A measure of my disinterest in this Stath-starrer is that I’d assumed it was a dodgy remake of the 1975 Sam Peckinpah film. Perhaps as a consequence of lowered expectations, the result isn’t the quite the mess that the peculiarly matched cast suggests. In particular, the first half proves to be a pleasant surprise; the fuilm only becomes mired in more predictable action and convoluted plotting during the last hour.
An adaption of Sir Ranulph Fiennes novel The Feather Men, a tome disowned by the Ministry of Defence but initially claimed by Fiennes to be based on fact, it posits the idea of a shadowy group of former SAS men who act to ensure the safety of their own. The film’s starting point is a revenge operation initiated by a Sheikh whose sons were killed by the SAS. The mighty Stath is coerced out of retirement to take the job when buddy Robert De Niro is held hostage. He gets a crew together but finds the job anything but smooth running as the Feather Men’s heavy (Clive Owen) intervenes.
On the most surface of levels, Gary McKendry’s debut put me in mind of one of the Stath’s better outings; ‘70s-set caper The Bank Job. Although taking place nearly a decade later, the period trappings are worn on the sleeve by both films. McKendry dives wholeheartedly into early-‘80s hair, cars and fashions. The same can’t be said for Statham’s anachronistic designer-stubble, Nevertheless, his apparent predilection for tough man period pieces is to be welcomed. At it’s best, the milieu lends a lo-fi grittiness to the proceedings.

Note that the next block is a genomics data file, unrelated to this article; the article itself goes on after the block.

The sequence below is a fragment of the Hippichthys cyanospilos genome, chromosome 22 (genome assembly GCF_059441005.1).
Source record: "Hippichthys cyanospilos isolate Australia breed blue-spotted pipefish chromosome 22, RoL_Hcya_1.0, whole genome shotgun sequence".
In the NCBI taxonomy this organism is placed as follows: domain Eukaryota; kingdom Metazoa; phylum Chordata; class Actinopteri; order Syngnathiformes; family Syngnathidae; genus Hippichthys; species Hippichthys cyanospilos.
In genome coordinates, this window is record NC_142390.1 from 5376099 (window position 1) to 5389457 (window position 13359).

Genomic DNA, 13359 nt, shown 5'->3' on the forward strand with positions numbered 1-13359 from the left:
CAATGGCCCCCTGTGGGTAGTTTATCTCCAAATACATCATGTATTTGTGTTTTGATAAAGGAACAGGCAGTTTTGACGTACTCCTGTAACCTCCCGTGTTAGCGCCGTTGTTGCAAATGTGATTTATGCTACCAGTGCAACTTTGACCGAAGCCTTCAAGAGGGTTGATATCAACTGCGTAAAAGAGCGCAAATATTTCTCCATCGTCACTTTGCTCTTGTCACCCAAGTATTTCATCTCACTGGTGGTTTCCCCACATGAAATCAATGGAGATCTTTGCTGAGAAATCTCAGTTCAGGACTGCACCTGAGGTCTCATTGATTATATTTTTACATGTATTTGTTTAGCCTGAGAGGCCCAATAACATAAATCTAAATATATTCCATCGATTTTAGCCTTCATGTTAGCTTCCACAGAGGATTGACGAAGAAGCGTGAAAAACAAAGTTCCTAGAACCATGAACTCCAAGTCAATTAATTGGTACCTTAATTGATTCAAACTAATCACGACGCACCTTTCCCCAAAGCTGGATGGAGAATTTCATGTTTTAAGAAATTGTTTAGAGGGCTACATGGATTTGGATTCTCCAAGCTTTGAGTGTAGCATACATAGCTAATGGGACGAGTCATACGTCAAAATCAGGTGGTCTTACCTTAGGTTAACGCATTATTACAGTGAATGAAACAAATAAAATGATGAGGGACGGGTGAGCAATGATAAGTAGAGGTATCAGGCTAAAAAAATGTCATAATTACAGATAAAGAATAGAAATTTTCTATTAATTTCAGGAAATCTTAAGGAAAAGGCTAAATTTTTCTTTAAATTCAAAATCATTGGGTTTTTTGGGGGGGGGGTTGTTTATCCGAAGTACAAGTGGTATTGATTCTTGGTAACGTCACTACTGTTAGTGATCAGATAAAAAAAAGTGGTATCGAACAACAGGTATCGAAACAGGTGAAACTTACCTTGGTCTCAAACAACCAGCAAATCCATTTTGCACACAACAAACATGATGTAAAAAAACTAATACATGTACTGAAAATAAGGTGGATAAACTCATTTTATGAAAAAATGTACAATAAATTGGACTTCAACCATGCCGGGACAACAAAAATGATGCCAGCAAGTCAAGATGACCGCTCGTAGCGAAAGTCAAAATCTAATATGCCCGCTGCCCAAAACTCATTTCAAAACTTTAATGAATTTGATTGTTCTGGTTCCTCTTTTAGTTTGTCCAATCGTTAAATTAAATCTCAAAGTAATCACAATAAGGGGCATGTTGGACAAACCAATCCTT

Unfortunately, Matt Sherring’s dialogue is never less than ripe. If the builds-up to the assassination attempts are solid, he makes a series of blunders around the 90-minute mark from which the film cannot right itself. Not least of these is a bout of exposition where the entire plot is revealed in the worst Bond villain fashion. There are also far too many instances of the “heroes” allowing characters to live for reasons of plot expediency rather than commonsense (there’s a sketchy moral code at best going on here).
And the over-complicated intrigues are not of the intellectually taxing, John Le Carré, variety. Not enough work has been done to make this engaging; we see little of the mechanics of the secret society, so it’s hard to really care when the revelations come. It’s also difficult to believe anyone would take the “based on a true story” tag seriously, even with the appearance by “Ranulph Fiennes” in a crucial role; in the end it embraces bombastic action too enthusiastically to claim realism.
McKendry occasionally falls prey to ill-advised stylistic choices (shakycam punch-ups) but also stages some highly impressive sequences; a gripping chase involving a truck stands out. The Stath does his Stath thing, while De Niro banks his cheque as usual. Clive Owen isn’t especially effective (I’m not sure he convinces as this kind of hard man) but his role’s not up to much. Walking away with the film, though, is Dominic Purcell as one of Statham’s crew. Prison Break only called on him to act the noble hunk, but here he revels in a rowdy, larger-than-life character.
It’s a shame Killer Elite spirals into action movie clichés, but there was always something off about the casting anyway; it’s a clash of types and styles that doesn’t exactly have carefully honed prestige project written all over it. The end titles are a total Bourne rip-off too, suggesting further tonal confusion somewhere about just what sort of film this wanted to be.